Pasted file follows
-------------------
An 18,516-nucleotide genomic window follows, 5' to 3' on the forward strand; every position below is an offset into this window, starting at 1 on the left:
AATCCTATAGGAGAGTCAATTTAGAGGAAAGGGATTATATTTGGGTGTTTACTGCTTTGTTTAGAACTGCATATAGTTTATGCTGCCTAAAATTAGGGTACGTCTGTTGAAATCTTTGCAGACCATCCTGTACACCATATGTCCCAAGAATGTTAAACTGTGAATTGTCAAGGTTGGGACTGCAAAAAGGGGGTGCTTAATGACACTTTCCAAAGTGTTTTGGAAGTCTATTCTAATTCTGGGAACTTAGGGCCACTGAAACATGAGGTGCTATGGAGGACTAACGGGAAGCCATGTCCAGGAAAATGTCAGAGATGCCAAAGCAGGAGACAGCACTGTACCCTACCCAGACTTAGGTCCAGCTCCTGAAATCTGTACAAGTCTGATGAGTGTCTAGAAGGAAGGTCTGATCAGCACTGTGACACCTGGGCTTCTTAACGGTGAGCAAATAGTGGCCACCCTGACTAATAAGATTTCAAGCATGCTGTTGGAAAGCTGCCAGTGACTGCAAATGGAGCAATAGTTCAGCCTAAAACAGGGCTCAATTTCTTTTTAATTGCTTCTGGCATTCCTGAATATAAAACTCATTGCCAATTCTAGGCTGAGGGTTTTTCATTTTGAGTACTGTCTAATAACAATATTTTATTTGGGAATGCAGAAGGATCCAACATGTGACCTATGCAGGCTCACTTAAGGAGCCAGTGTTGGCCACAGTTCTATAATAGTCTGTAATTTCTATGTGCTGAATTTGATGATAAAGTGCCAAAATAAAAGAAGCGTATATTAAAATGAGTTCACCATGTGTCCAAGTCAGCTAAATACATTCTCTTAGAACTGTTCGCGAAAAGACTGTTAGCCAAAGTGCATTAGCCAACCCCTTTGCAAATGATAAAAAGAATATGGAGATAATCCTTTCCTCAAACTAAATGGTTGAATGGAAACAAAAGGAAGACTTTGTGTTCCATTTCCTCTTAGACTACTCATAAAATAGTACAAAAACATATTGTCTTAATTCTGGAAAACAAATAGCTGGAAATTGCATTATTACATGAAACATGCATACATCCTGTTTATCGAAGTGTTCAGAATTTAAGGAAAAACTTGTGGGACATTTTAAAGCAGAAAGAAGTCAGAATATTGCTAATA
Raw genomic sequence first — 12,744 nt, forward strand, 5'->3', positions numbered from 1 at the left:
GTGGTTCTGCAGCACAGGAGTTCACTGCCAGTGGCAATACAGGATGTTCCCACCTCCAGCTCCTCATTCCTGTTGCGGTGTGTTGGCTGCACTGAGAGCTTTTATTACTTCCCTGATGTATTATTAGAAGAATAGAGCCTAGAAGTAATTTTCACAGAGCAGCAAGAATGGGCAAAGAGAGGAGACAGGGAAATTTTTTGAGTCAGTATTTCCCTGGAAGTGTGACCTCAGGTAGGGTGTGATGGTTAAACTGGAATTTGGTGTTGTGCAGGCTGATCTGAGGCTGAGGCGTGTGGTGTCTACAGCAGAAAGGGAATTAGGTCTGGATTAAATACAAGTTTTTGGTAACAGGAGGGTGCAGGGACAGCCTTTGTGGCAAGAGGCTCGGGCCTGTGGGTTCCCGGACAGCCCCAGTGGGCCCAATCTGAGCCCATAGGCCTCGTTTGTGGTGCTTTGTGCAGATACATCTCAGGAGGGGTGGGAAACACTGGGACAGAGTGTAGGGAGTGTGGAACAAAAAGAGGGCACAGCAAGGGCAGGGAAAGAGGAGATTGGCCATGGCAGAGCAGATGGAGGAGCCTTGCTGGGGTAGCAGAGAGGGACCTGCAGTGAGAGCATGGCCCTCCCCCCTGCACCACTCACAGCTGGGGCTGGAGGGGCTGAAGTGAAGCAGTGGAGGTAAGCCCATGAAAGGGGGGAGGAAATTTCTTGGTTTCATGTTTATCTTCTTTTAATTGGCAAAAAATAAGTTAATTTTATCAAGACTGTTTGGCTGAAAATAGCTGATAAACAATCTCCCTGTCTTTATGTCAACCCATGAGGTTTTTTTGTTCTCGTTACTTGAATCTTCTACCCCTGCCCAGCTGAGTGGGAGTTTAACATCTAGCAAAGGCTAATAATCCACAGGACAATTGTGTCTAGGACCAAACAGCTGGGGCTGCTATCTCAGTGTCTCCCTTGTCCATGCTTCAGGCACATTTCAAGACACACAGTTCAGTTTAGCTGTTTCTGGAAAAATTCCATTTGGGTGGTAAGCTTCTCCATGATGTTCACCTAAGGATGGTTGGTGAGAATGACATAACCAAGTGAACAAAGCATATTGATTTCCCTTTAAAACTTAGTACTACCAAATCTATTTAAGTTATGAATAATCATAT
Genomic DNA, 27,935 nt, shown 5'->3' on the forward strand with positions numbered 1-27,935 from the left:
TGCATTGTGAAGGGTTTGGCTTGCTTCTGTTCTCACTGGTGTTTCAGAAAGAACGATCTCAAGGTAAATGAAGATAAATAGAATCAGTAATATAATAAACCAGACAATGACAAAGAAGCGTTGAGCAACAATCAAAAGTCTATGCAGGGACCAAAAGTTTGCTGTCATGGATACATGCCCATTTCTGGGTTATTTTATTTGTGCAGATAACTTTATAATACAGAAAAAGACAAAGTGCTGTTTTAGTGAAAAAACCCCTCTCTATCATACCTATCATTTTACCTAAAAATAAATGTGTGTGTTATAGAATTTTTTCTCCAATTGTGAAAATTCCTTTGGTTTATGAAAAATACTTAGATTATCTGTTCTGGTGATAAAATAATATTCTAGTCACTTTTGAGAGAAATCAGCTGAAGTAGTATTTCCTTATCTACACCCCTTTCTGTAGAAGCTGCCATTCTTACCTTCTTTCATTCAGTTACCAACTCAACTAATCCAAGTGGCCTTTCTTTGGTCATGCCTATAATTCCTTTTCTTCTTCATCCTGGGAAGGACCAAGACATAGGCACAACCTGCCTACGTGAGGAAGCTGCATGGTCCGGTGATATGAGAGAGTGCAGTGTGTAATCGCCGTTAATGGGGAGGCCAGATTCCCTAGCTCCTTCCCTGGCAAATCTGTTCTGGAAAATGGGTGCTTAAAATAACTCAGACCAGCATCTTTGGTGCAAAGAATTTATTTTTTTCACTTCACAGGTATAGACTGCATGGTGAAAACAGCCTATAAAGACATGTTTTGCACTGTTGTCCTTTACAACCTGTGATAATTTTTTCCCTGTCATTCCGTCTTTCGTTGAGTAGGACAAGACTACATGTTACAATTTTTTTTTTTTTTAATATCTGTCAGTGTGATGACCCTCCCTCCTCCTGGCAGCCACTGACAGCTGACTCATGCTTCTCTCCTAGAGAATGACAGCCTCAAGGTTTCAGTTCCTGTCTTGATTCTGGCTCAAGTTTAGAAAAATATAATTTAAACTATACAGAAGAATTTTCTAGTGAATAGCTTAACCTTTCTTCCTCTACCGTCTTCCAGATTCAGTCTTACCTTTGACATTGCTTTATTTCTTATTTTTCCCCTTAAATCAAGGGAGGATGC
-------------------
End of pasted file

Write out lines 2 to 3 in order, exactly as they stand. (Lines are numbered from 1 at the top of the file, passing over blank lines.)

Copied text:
AATCCTATAGGAGAGTCAATTTAGAGGAAAGGGATTATATTTGGGTGTTTACTGCTTTGTTTAGAACTGCATATAGTTTATGCTGCCTAAAATTAGGGTACGTCTGTTGAAATCTTTGCAGACCATCCTGTACACCATATGTCCCAAGAATGTTAAACTGTGAATTGTCAAGGTTGGGACTGCAAAAAGGGGGTGCTTAATGACACTTTCCAAAGTGTTTTGGAAGTCTATTCTAATTCTGGGAACTTAGGGCCACTGAAACATGAGGTGCTATGGAGGACTAACGGGAAGCCATGTCCAGGAAAATGTCAGAGATGCCAAAGCAGGAGACAGCACTGTACCCTACCCAGACTTAGGTCCAGCTCCTGAAATCTGTACAAGTCTGATGAGTGTCTAGAAGGAAGGTCTGATCAGCACTGTGACACCTGGGCTTCTTAACGGTGAGCAAATAGTGGCCACCCTGACTAATAAGATTTCAAGCATGCTGTTGGAAAGCTGCCAGTGACTGCAAATGGAGCAATAGTTCAGCCTAAAACAGGGCTCAATTTCTTTTTAATTGCTTCTGGCATTCCTGAATATAAAACTCATTGCCAATTCTAGGCTGAGGGTTTTTCATTTTGAGTACTGTCTAATAACAATATTTTATTTGGGAATGCAGAAGGATCCAACATGTGACCTATGCAGGCTCACTTAAGGAGCCAGTGTTGGCCACAGTTCTATAATAGTCTGTAATTTCTATGTGCTGAATTTGATGATAAAGTGCCAAAATAAAAGAAGCGTATATTAAAATGAGTTCACCATGTGTCCAAGTCAGCTAAATACATTCTCTTAGAACTGTTCGCGAAAAGACTGTTAGCCAAAGTGCATTAGCCAACCCCTTTGCAAATGATAAAAAGAATATGGAGATAATCCTTTCCTCAAACTAAATGGTTGAATGGAAACAAAAGGAAGACTTTGTGTTCCATTTCCTCTTAGACTACTCATAAAATAGTACAAAAACATATTGTCTTAATTCTGGAAAACAAATAGCTGGAAATTGCATTATTACATGAAACATGCATACATCCTGTTTATCGAAGTGTTCAGAATTTAAGGAAAAACTTGTGGGACATTTTAAAGCAGAAAGAAGTCAGAATATTGCTAATA
Raw genomic sequence first — 12,744 nt, forward strand, 5'->3', positions numbered from 1 at the left: